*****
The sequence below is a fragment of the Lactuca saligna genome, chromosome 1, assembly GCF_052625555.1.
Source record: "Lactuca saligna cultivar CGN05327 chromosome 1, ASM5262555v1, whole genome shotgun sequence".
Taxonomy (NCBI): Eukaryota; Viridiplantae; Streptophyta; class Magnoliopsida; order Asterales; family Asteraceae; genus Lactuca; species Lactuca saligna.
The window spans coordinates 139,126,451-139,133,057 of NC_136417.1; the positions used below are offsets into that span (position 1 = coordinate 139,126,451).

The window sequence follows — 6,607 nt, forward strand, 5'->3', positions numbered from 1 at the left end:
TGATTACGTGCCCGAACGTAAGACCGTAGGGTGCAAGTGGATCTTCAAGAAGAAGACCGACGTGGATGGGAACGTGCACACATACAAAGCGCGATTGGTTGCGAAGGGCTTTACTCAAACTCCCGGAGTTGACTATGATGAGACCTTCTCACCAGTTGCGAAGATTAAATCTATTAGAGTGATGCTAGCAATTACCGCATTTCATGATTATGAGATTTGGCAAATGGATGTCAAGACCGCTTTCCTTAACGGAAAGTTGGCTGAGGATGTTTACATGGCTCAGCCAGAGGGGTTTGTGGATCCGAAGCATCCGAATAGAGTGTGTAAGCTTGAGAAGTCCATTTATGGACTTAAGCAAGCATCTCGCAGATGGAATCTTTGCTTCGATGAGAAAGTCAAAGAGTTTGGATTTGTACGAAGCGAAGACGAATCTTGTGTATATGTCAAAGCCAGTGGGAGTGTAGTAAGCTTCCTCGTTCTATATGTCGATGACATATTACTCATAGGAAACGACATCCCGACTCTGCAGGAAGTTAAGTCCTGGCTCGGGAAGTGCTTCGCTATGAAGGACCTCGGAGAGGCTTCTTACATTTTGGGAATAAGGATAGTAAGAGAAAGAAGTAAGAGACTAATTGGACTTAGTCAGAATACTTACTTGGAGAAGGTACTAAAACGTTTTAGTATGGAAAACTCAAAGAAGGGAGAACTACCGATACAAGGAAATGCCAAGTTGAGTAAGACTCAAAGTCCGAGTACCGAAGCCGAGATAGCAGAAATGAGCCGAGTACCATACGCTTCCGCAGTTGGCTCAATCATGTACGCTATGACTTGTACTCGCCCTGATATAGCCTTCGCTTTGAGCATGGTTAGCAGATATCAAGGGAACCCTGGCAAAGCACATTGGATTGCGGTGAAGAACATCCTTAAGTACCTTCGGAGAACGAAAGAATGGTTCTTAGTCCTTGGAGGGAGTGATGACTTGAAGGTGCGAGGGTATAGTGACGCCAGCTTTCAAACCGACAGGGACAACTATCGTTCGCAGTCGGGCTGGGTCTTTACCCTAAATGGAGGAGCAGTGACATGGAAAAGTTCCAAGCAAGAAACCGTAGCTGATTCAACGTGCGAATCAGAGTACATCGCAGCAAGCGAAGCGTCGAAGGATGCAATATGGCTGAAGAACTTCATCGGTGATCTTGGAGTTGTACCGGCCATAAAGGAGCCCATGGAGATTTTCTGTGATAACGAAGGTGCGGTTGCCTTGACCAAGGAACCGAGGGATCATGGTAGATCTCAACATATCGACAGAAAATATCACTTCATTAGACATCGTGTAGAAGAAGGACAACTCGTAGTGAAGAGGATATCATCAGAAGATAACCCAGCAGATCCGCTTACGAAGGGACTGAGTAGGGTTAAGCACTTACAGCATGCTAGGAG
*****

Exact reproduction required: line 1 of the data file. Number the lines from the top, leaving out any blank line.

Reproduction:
The sequence below is a fragment of the Lactuca saligna genome, chromosome 1, assembly GCF_052625555.1.